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What is a payment processor?

Last updated on March 4, 2024

As a business owner, it’s important to understand what happens when a customer pays you and how this affects your own costs. The world of payments can appear complex, with lots of confusing sounding terms. But the whole thing is quite simple. We’ve written this guide to prove it.  

What is a payment processor? 

When your business accepts credit or debit card payments, a payment processor communicates information from the customer’s card to your bank and the customer’s bank. And if there are sufficient funds, the transaction goes through. The payment processor is also known as a “payment service provider” or an “acquirer”. And whilst we are on dual names, the official name for a business bank account that accepts card payments is a “merchant account”. 

However, there are a variety of fees associated with payment processors, including startup fees, transaction fees, chargeback fees, termination fees, and lease charges for credit card processing equipment. There simply isn't any other choice, though, if you wish to take credit or debit card payments from your customers.

How a payment processor fits into the payment’s lifecycle 

Here’s how the payment process works:  

  1. Whether in-store or online, the customer completes the checkout process and is asked whether they would like to pay with a credit or debit card. 
  2. Once they have submitted their card details, the merchant transfers the financial information, including the cardholder details, to the payment gateway. The payment gateway is a payment processing portal that sends the information to a payment processor. 
  3. The payment processor will transfer the transaction information to the card network, such as Amex, Visa or Mastercard® for approval. 
  4. The card network will take the information to the customer’s bank, check whether there are sufficient funds to complete the transaction and inform the payment processor whether the transaction has been approved or declined.  
  5. The merchant completes the transaction with the customer. The payment processor instructs the bank that issued the customer’s card to send funds to the merchant’s bank.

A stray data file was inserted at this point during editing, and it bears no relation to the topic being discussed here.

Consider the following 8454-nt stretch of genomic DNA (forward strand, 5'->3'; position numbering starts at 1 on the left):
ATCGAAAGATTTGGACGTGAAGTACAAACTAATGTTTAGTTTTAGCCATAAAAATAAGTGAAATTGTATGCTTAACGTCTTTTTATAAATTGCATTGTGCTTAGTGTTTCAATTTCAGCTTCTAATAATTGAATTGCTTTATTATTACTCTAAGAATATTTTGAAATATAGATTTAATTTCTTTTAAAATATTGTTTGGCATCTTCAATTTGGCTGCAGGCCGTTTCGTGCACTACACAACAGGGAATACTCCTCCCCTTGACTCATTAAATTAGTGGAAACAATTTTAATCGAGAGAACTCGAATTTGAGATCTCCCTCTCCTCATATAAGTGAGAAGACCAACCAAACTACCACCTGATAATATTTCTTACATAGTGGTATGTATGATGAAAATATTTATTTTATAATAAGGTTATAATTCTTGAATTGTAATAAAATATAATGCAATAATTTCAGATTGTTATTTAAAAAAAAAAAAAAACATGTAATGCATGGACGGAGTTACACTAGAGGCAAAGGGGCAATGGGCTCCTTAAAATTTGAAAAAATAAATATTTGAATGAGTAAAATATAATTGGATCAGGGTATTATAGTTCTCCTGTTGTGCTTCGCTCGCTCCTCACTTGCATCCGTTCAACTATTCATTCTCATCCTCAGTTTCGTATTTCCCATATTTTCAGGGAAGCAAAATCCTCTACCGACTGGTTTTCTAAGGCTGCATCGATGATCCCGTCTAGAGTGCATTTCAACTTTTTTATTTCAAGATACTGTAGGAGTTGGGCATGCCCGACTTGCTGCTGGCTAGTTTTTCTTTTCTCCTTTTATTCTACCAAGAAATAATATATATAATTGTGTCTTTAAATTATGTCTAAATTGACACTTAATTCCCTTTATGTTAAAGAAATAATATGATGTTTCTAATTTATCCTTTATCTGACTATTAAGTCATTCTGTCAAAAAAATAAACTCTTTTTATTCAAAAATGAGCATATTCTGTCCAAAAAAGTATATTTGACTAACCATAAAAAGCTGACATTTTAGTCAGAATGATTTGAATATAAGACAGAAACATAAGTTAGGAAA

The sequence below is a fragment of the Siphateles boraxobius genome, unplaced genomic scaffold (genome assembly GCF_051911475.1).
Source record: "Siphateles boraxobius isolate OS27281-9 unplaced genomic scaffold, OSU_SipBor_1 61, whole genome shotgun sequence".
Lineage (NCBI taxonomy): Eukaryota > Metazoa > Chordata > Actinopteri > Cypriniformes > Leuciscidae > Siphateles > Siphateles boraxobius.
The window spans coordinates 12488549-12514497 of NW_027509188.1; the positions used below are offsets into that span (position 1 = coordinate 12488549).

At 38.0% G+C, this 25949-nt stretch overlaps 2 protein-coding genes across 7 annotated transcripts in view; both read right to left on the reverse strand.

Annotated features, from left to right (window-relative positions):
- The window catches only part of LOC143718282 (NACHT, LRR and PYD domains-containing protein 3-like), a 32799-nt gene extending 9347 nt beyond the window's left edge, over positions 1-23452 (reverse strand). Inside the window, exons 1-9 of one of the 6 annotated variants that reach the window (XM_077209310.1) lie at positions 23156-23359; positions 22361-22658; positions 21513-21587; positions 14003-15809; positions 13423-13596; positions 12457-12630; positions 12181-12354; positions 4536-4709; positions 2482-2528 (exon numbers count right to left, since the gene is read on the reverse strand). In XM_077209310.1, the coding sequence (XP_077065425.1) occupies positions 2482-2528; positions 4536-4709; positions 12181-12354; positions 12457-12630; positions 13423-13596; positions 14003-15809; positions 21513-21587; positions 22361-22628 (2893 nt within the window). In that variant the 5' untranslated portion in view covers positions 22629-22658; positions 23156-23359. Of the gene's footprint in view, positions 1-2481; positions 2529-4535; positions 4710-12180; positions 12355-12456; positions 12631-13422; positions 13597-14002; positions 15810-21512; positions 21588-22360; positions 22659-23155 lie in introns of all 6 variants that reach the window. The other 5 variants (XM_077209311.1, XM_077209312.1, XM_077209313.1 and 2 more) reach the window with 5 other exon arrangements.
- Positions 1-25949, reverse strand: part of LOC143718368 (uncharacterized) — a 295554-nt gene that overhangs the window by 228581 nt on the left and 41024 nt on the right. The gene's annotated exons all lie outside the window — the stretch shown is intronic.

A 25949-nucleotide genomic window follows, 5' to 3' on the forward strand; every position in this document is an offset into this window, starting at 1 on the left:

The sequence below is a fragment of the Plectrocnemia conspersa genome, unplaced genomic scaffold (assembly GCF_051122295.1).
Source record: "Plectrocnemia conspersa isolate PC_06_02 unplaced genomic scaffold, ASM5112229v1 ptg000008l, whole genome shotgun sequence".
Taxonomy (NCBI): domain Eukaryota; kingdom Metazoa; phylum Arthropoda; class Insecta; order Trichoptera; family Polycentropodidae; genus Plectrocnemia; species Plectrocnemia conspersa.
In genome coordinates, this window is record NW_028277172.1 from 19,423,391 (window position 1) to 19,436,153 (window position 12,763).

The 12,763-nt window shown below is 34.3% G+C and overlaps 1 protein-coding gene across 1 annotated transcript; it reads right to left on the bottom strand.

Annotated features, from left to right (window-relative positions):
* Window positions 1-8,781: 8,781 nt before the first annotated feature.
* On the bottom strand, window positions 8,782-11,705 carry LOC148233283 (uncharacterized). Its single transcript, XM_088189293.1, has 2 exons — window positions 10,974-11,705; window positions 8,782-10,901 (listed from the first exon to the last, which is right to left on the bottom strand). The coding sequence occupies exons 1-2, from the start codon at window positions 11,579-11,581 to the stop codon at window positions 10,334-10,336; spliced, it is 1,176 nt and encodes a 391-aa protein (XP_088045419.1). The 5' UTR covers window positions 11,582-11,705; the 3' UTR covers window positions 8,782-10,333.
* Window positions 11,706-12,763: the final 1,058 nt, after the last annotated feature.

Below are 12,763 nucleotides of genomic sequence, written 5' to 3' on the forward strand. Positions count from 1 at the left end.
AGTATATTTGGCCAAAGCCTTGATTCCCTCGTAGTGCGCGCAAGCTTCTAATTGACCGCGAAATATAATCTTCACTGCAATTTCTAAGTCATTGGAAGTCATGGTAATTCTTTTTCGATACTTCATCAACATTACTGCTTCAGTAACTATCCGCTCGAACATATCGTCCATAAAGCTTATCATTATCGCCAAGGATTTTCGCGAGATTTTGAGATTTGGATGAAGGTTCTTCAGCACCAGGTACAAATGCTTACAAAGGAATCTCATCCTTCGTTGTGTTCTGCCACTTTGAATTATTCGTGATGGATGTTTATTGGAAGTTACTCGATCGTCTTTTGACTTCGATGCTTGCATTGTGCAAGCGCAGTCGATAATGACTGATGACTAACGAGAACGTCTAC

6. Funds from the sale are made available to the merchant. This can happen immediately or after a few business days, depending upon the payment provider and the type of merchant account that the business owner has. 

As you can see, the three important players in the payment process are the payment gateway, the payment processor, and the merchant account. All these elements need to work in sync for the payments process to work successfully. The payment gateway takes care of the transfer process, the payment processor authenticates and secures the transaction, and the merchant bank settles the funds before they reach your business account. 

Important payment terms 

As we mentioned earlier, although the world of payments seems complex, it is pretty simple. It helps if you are prepared to learn a few basic terms. Here’s a list of the important ones:  

  • The Acquirer – The acquirer is also known as the merchant acquirer, acquiring bank or merchant bank. A bank or financial institution such as a credit card company maintains a merchant’s account to accept credit or debit cards. Sometimes the payment processor and the acquirer are the same organisation. 

  • EMV – Europay, Mastercard and Visa created the EMV standard to help safeguard their customers from fraud. You’ll know an EMV card when you see one. It has become standard now. EMV cards have a small, square metallic chip on them. EMV technology helps make card transactions more secure. EMV won’t stop a data breach; that is where PCI comes in, so it is important to ask your payment processor about their EMV and PCI compliance solutions. 

  • MCCs – A Merchant Category Code is a four-digit code that reflects the primary category in which a merchant does business. For example, taxi cabs and limousine services have one code, whereas bus companies have another. Classifying merchants in this way has several uses. Riskier lines of business will pay higher interchange fees. Credit companies can offer cash-back rewards or reward points for spending in specific categories. And rules and restrictions can be defined for card transactions in specific categories. Some domiciles may also have tax implications for specific services or merchandise. The MCC can also determine your interchange fee rate (read on to understand these).